The Pentagon news conference came after release Tuesday of a Defense Department Inspector General report that said the Pentagon is not complying with a 2009 law designed to make voting easier for troops and U.S. citizens deployed or living overseas. Allegations have arisen charging that the Obama administration is attempting to reduce voter participation by military members who tend to be conservative in their political views.
The IG said only about one half of overseas locations had functioning voter assistance offices as required by the legislation and recommended the department survey troops to better determine voting needs.
Although the Pentagon agreed with the IG recommendations, Pam Mitchell, acting director of the Federal Voting Assistance Program, said Wednesday she believed voting assistance “is absolutely the best it has ever been.”
She said the program has focused on the 18 to 25-year-old demographic using internet, Twitter, Facebook and Linkedin.
“We have a mobile website we just unveiled last week so that using a smartphone or a tablet from anywhere you may be, you can obtain access to our information and tools,” Mitchell is quoted in a Pentagon account of the press conference.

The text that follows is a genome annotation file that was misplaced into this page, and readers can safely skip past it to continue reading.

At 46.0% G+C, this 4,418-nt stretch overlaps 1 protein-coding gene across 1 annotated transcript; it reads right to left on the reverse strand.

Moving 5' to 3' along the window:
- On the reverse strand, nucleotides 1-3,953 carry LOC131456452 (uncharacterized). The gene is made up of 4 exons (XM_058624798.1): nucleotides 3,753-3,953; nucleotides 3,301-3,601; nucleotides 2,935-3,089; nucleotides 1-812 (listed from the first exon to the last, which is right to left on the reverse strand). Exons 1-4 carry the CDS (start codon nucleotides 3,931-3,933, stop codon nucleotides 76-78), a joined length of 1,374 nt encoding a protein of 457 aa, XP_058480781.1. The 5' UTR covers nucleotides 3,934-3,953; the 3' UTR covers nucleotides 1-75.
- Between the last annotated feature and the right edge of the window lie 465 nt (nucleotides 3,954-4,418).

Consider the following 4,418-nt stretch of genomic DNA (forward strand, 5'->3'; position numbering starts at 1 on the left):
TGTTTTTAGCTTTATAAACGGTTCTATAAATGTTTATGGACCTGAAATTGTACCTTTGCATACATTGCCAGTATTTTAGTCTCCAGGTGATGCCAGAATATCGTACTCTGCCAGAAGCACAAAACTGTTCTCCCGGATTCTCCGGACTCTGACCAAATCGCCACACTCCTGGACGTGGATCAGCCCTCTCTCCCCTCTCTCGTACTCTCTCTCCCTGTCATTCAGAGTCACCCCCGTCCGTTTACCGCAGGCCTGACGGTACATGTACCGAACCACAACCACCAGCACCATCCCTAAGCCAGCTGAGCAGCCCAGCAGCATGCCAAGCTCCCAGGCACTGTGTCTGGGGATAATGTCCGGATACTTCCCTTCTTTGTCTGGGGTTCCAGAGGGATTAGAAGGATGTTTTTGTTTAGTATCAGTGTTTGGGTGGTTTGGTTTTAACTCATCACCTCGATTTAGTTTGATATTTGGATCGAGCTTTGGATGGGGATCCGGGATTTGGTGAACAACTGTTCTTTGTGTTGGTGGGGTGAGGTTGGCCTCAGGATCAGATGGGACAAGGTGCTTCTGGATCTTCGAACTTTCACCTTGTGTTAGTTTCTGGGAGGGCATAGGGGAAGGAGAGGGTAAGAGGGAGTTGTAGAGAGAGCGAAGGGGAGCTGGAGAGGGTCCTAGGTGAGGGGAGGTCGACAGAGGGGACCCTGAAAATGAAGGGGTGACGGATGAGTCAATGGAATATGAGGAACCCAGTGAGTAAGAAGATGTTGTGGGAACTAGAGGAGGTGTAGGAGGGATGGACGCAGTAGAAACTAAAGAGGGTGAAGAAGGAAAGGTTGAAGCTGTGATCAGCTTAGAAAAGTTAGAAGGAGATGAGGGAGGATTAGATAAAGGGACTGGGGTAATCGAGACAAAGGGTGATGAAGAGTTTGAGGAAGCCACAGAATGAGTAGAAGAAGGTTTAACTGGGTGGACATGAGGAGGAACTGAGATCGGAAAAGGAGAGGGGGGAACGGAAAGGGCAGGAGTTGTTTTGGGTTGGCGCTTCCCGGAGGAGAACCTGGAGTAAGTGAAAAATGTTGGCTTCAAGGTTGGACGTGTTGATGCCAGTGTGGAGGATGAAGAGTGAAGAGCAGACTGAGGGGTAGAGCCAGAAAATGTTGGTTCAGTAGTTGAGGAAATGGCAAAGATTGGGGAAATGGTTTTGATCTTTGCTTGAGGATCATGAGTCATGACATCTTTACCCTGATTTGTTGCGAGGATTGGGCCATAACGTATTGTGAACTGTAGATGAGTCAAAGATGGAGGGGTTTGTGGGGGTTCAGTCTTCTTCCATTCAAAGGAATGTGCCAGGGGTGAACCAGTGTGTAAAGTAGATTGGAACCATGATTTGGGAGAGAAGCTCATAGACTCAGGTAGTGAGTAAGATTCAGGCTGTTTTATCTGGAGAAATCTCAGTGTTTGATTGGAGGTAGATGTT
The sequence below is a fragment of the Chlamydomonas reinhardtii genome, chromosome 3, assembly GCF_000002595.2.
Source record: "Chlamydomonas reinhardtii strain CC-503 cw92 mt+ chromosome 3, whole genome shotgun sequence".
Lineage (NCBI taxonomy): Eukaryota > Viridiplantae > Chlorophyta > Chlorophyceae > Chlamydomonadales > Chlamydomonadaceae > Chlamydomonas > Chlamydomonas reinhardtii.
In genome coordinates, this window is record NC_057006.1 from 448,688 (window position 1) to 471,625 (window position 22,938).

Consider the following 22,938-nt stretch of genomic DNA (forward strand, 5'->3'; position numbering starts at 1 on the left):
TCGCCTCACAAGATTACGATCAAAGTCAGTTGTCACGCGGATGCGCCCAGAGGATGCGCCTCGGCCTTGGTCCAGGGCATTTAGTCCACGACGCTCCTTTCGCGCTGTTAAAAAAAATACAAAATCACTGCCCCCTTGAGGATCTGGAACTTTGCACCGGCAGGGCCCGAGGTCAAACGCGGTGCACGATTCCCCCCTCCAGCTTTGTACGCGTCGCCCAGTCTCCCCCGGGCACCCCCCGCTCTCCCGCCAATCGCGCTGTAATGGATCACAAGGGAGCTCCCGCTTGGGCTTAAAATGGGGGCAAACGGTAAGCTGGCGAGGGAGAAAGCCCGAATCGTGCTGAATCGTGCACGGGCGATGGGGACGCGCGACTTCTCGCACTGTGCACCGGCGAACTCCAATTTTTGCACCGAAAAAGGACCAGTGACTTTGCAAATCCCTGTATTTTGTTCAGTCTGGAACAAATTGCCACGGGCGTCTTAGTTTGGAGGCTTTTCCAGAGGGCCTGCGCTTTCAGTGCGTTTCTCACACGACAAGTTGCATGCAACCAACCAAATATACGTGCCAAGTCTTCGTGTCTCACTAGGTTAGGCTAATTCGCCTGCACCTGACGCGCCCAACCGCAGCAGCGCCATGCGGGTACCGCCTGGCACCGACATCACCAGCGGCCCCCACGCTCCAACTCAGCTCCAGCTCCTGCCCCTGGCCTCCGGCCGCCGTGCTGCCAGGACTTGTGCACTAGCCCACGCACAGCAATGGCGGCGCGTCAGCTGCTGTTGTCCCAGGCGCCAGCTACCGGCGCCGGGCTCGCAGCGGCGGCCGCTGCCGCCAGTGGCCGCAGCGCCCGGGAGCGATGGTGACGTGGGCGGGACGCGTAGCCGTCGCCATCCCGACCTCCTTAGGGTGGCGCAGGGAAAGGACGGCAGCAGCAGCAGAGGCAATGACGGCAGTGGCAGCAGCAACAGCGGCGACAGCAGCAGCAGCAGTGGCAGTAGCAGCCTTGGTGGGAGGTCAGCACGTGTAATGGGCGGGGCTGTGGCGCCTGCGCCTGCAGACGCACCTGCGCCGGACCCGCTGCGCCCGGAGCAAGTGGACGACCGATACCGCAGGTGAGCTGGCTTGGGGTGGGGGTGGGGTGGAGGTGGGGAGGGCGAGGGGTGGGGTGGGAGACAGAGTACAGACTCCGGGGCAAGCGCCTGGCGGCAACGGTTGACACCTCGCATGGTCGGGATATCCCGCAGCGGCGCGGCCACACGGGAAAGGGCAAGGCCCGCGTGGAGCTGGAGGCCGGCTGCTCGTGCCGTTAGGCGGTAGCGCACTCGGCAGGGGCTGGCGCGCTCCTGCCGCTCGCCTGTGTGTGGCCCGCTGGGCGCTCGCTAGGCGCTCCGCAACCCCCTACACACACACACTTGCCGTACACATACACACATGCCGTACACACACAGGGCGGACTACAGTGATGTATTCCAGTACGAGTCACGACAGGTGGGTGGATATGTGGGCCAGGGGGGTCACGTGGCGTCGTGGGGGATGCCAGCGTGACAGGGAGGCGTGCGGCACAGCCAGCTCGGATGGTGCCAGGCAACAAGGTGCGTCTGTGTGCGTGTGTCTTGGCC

She said e-mail blasts are used to remind troops how to register and when the vote must be cast. Mitchell also stressed that the FVAP operates a call center dispensing information five days a week from 6 a.m. to 8 p.m. EDT.
Referencing the IG findings, she said the focus would remain on finding the most effective way to maintain assistance.
“We are absolutely committed to that,” the acting director said. “Investing in intuitive, easy-to-use Web-based tools, supplemented by well-trained unit voting assistance officers rather than unit voter assistance offices, could substantially reduce cost and improve voting assistance.”
She said the IG likely could not reach voting assistance offices because “in a military environment, things change,” citing personnel movements and joint basing as factors.